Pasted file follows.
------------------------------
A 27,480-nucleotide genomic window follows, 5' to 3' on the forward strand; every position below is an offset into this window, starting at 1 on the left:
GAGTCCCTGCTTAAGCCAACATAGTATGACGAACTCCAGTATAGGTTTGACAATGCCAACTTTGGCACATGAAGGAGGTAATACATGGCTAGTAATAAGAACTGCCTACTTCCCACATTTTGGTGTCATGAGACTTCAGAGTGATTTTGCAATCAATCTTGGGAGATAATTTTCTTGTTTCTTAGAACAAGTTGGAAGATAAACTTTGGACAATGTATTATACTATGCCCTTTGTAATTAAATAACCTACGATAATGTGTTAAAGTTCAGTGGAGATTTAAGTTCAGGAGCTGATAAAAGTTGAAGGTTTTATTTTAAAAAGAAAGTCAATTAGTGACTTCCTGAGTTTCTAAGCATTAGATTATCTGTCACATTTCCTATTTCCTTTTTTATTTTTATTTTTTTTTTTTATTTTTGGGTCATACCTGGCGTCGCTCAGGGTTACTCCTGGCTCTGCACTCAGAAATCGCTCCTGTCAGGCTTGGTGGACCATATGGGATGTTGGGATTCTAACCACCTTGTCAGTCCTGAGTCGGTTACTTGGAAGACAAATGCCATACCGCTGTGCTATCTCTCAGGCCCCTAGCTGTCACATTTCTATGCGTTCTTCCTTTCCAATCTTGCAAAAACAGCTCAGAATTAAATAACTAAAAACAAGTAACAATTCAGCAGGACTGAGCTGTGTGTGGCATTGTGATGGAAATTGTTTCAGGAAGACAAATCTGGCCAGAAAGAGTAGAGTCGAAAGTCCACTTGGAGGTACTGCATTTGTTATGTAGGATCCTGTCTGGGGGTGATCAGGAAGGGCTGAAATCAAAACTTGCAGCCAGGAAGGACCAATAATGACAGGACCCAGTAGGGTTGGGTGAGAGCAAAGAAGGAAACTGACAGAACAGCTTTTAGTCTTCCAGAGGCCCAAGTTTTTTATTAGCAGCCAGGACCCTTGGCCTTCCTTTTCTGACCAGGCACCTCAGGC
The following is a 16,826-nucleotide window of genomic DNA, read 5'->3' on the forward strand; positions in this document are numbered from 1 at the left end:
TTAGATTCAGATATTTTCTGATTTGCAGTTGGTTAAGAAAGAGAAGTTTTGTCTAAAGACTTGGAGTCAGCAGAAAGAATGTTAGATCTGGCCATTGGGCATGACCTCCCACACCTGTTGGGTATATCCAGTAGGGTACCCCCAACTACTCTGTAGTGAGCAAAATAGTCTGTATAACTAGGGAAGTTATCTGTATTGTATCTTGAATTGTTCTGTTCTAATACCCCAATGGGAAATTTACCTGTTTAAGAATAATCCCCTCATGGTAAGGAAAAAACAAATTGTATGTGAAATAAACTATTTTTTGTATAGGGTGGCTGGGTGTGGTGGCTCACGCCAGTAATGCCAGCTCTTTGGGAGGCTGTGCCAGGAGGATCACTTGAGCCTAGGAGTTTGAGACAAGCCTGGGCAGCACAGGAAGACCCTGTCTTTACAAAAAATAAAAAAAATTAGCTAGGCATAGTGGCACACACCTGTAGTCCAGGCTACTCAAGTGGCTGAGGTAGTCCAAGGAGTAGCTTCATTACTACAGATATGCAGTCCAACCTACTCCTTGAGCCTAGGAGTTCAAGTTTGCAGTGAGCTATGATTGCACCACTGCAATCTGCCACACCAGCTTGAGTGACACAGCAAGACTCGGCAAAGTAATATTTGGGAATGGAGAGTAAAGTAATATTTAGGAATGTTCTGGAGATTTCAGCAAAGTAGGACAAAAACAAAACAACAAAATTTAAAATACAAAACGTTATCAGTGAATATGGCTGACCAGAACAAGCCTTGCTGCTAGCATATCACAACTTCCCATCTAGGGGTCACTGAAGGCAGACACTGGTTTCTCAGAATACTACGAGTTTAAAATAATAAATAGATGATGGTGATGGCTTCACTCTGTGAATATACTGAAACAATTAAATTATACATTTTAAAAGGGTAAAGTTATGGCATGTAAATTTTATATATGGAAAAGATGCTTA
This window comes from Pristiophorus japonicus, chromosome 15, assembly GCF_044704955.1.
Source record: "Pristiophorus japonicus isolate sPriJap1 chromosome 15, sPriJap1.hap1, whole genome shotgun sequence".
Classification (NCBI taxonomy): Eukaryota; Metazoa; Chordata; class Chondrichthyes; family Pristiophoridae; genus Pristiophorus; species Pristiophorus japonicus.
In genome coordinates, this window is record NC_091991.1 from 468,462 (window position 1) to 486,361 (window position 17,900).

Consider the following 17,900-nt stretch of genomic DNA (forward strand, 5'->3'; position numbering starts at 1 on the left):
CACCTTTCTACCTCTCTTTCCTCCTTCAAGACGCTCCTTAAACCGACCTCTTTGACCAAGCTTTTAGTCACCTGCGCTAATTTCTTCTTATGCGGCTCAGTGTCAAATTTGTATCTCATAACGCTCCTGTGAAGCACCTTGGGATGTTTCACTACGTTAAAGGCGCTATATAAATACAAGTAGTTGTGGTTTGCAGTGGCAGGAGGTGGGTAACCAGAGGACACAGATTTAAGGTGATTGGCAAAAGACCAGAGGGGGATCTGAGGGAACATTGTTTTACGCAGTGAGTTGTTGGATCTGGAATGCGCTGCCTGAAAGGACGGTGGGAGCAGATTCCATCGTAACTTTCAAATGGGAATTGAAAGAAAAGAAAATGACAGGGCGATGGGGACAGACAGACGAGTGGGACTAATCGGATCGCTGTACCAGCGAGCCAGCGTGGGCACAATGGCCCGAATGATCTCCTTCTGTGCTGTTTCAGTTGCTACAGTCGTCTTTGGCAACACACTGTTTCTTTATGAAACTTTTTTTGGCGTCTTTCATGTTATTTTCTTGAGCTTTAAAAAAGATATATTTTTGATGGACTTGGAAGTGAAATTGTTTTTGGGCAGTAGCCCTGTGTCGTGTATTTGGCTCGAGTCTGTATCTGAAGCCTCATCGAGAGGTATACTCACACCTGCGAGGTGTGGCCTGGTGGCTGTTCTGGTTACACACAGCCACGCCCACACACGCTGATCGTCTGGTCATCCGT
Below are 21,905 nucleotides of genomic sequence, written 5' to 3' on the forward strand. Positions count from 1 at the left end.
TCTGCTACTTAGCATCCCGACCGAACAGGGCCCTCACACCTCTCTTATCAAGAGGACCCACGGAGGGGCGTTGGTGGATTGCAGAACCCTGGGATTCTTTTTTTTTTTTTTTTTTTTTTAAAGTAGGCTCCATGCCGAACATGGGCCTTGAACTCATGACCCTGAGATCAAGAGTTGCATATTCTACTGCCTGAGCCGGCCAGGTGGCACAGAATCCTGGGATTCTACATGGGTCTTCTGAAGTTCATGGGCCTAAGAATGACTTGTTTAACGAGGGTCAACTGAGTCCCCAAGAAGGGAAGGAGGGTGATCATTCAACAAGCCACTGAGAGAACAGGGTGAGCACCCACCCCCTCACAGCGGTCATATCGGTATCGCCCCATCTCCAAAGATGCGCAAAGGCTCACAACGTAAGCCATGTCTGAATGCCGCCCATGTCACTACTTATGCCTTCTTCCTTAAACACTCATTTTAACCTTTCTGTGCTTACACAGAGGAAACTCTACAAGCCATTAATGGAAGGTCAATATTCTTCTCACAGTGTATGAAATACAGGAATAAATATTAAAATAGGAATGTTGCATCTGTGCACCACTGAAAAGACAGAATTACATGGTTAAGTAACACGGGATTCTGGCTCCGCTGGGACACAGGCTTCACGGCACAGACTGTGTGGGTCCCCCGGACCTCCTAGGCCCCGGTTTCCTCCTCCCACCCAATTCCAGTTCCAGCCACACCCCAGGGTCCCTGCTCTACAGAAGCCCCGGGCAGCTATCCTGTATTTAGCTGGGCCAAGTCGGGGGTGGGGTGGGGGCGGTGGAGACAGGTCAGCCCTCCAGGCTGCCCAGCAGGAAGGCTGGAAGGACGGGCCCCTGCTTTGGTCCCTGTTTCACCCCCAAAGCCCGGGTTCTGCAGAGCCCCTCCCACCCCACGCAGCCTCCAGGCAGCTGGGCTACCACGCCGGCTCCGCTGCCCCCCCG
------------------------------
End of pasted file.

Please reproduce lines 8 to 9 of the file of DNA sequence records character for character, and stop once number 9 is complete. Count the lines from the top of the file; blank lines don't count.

In genome coordinates, this window is record NC_091991.1 from 468,462 (window position 1) to 486,361 (window position 17,900).

Consider the following 17,900-nt stretch of genomic DNA (forward strand, 5'->3'; position numbering starts at 1 on the left):